She was mad. But there was history here.

Two decades ago, we had been on vacation and had left our dogs with a house sitter. Somehow, our German shepherd had gotten into our parked car, got trapped and died of heat stroke. The house sitter had called us in hysterics after finding Riva dead. Neither of us has gotten over that. So, when Laurie asked for a window punch, I knew she was serious.

Here are the facts about dogs in cars: According to the Humane Society of the United States, when it is 80 degrees outside, the interior of a car can reach nearly 100 degrees in 10 minutes. At a balmy 72 degrees, a car can heat up to over 115 degrees in an hour. Cracked windows don’t do that much to help keep a car cool.

Don’t believe it? Park your car in the sun, open the windows an inch or so and then sit in your car for 30 minutes.

For most dogs, a body temperature above 103 degrees is abnormal, and if it reaches 106 degrees, heat stroke can occur. Heat stroke is when the body can no longer maintain a healthy temperature. Internal temperatures spike, organs fail, followed by a coma and death. It can happen quickly.

I’ve seen only one human case of heat stroke as an EMT. The patient went from talking to us in the Arizona desert to unconscious in 10 minutes. It was terrifying. Thirty minutes later in the hospital, her brain was swelling. She survived, but only because she had rapid and sophisticated intervention … something that will not be available for most dogs trapped in a car.

So here is Laurie’s dilemma: What do you do when you see a dog in a car that is in distress? Panting, excessively drooling, even panicked?

I start by asking, “What would you do if you saw an infant in an overheated car?”

First, I would call 911 and tell the operator what was going on and to have the police and fire departments respond. Then, I would get help. I’d find people to go into the surrounding stores and restaurants and urgently talk to the managers and let them try to find the vehicle’s driver.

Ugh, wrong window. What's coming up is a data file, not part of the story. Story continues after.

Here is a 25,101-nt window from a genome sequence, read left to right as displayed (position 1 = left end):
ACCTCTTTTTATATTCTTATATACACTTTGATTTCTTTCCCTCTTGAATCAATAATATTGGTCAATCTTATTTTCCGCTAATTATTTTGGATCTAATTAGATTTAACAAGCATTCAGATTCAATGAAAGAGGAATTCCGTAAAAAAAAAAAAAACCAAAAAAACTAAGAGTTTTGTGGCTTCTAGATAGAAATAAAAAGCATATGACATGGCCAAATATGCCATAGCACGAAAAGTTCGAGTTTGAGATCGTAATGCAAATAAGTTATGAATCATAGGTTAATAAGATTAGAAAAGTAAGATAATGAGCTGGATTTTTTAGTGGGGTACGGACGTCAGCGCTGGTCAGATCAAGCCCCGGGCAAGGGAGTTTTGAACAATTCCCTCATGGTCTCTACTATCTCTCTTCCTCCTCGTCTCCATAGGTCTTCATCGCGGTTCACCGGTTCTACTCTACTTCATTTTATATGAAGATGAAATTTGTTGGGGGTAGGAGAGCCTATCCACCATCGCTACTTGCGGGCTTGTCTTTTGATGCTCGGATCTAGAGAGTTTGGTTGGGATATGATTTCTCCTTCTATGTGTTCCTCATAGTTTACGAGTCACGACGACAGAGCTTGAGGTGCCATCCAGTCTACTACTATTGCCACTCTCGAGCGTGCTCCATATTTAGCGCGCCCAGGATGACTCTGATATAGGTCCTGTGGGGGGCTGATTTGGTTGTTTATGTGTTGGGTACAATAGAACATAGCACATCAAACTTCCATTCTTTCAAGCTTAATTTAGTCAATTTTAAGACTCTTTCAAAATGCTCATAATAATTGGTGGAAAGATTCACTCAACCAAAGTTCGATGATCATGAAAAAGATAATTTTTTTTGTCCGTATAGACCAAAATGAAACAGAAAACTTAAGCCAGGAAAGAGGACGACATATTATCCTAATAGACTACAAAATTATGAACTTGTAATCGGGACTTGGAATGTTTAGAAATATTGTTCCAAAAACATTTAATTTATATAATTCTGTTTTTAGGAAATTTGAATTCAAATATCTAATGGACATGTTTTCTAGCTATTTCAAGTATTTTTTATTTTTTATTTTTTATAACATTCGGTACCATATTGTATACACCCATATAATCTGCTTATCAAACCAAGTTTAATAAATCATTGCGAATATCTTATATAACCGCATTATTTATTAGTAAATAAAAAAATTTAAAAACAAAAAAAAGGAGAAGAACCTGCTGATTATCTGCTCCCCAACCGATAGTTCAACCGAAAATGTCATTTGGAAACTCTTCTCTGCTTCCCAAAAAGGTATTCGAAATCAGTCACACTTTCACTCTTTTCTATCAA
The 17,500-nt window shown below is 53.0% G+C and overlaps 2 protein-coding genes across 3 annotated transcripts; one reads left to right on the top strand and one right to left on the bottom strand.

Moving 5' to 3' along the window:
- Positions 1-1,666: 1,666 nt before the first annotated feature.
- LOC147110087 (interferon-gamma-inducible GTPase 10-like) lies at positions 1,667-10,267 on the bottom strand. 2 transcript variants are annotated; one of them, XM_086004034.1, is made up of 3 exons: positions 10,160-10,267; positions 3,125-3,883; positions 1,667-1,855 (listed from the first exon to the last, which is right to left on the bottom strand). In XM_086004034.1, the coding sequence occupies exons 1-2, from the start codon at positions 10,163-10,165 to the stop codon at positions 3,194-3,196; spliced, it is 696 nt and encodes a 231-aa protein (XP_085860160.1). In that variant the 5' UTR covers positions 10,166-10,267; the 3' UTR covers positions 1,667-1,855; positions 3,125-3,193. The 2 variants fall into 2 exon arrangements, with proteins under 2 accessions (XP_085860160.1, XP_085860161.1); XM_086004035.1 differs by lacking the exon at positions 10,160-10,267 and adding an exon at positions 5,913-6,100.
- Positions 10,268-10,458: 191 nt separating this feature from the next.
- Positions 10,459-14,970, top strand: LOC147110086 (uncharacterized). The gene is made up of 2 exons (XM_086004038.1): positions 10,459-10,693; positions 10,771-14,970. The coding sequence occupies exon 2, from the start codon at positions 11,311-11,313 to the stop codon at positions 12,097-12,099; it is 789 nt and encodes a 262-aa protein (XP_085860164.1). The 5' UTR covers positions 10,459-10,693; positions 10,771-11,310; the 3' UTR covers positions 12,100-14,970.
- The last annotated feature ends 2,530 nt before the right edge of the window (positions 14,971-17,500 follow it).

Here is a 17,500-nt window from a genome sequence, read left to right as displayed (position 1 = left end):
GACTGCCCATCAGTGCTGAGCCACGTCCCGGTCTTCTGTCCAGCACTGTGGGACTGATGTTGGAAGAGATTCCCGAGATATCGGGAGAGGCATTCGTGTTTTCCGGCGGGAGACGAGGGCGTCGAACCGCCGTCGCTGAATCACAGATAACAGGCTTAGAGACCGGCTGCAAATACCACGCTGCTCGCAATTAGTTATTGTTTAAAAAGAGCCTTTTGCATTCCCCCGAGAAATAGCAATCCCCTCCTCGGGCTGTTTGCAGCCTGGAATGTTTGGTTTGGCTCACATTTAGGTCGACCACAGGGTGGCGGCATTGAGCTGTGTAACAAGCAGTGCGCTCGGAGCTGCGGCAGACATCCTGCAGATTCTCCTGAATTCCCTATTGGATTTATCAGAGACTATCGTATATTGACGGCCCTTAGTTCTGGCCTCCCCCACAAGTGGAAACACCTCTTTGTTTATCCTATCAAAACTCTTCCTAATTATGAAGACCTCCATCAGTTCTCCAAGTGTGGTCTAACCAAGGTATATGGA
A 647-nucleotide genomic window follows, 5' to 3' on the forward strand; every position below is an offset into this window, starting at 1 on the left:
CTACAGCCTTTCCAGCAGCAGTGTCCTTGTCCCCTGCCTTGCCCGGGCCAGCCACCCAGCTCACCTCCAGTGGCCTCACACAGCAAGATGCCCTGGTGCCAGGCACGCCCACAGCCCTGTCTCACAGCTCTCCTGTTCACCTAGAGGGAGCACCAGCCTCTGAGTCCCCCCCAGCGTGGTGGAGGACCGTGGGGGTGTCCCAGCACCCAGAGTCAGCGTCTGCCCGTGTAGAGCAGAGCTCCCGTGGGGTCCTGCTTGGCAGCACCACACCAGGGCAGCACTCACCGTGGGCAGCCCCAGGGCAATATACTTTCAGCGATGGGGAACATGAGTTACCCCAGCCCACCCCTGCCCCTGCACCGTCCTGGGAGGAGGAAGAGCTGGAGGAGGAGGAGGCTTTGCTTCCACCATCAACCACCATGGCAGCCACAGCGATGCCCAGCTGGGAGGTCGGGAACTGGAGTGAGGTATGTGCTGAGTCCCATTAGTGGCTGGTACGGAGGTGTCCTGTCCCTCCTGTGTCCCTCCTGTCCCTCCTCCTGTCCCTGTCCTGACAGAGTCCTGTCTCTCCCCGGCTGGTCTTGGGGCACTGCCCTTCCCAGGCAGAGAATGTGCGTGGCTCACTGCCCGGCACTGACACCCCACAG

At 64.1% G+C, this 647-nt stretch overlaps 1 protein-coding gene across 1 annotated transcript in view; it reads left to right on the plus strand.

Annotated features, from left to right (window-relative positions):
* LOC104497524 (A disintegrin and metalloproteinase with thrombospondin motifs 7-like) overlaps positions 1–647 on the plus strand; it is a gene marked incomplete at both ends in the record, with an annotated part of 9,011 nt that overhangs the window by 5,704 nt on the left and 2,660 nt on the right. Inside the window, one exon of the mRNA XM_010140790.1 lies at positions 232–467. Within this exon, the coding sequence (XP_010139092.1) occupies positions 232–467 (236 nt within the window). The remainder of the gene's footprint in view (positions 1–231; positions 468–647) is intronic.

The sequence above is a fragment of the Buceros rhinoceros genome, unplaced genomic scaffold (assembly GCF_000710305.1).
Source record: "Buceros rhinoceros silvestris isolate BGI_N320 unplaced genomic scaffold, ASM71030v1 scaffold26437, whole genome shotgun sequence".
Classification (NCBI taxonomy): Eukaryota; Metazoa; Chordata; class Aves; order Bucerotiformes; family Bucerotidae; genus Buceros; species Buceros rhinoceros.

Then I would I go back to the car. If I felt that the situation was worse, that the dog was in extreme danger, I would again call 911 and keep the person on the phone. I would make sure that I had witnesses to what I was going to do next.

As a last resort, with a dog’s life in danger, I’d break the window, just like I’d do for a child. And of course, there would be legal consequences. But I’m not going to let a dog die from heat stroke and negligence.

This, of course, is the extreme example. Hopefully the owner will be found in time and be apologetic. Hopefully, police and fire department officials will respond in time. Hopefully. But if not, Laurie’s and my plan is to never let a dog die in that situation.

So I got Laurie her window punch. And we both hope that she’ll never have to use it.

For more writings by Hersch Wilson on dogs, firefighters and life go to Contact him at

Thanks to you we are that much closer

Dear Friend of the Shelter,

As you may recall, a few months ago we shared our fundraising goal with you. This year, we need to raise 2015 Fundraising Goal
$3 million to save as many lives as possible and cover the cost of providing the level of care you have come to expect. Thanks to your incredible support, in the first seven months of this year, you and others like you, have helped us raise $1.46 million. We are blown away by your generous support!

But we still need your help. There’s a simple reason why it costs so much to keep the lights on at the Shelter: Homeless animals never stop coming in. Our spay/neuter initiatives are top priority and we offer low-cost and even free spay/neuter surgery on a weekly basis but until we get there, companion animals in our community depend on us – and on you.

When it comes to the animals in our care, we do what is necessary, no matter what. Sometimes this requires expensive medical procedures and hours of behavioral work. In the past, there were many animals we couldn’t save, simply because we didn’t have the financial resources. But you have stood beside us and let us know that every animal deserves individualized care and a chance at love.

We know you believe in our work and we simply cannot do it without your help. When you invest in your hometown Shelter, you are investing in one of the most progressive shelters in the nation. If you are curious to see how this work is being done, please call me for a visit so that you can see first-hand the highly detailed and efficient techniques we are using to save more lives than ever before.

We need your help to cover all our expenses in 2015 so that every homeless animal in our community has more than a second chance for a healthy, happy life and a loving family. We can’t do this work without you. Thank you for being such an important part of our Shelter family

With deepest gratitude,
Evelyn Viechec
Director of Growth
Santa Fe Animal Shelter

Office: 505-795-7390; Cell: 505-629-2037; Email:

To donate, please click HERE.